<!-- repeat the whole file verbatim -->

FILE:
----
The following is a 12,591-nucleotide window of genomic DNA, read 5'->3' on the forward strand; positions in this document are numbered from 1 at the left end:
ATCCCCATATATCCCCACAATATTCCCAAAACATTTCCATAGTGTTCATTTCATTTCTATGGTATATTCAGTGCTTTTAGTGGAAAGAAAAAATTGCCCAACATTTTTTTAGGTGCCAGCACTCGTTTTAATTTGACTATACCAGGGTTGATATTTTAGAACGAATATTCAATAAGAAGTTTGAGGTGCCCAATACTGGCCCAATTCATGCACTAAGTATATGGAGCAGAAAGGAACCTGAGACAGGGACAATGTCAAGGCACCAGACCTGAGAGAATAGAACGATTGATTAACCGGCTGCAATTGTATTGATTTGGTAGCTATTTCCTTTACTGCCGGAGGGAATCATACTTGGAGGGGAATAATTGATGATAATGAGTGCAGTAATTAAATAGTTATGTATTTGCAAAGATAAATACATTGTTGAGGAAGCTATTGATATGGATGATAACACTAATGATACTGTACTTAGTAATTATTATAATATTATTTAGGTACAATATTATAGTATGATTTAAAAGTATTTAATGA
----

The following is a 12,591-nucleotide window of genomic DNA, read 5'->3' on the forward strand; positions in this document are numbered from 1 at the left end:
ATCCCCATATATCCCCACAATATTCCCAAAACATTTCCATAGTGTTCATTTCATTTCTATGGTATATTCAGTGCTTTTAGTGGAAAGAAAAAATTGCCCAACATTTTTTTAGGTGCCAGCACTCGTTTTAATTTGACTATACCAGGGTTGATATTTTAGAACGAATATTCAATAAGAAGTTTGAGGTGCCCAATACTGGCCCAATTCATGCACTAAGTATATGGAGCAGAAAGGAACCTGAGACAGGGACAATGTCAAGGCACCAGACCTGAGAGAATAGAACGATTGATTAACCGGCTGCAATTGTATTGATTTGGTAGCTATTTCCTTTACTGCCGGAGGGAATCATACTTGGAGGGGAATAATTGATGATAATGAGTGCAGTAATTAAATAGTTATGTATTTGCAAAGATAAATACATTGTTGAGGAAGCTATTGATATGGATGATAACACTAATGATACTGTACTTAGTAATTATTATAATATTATTTAGGTACAATATTATAGTATGATTTAAAAGTATTTAATGA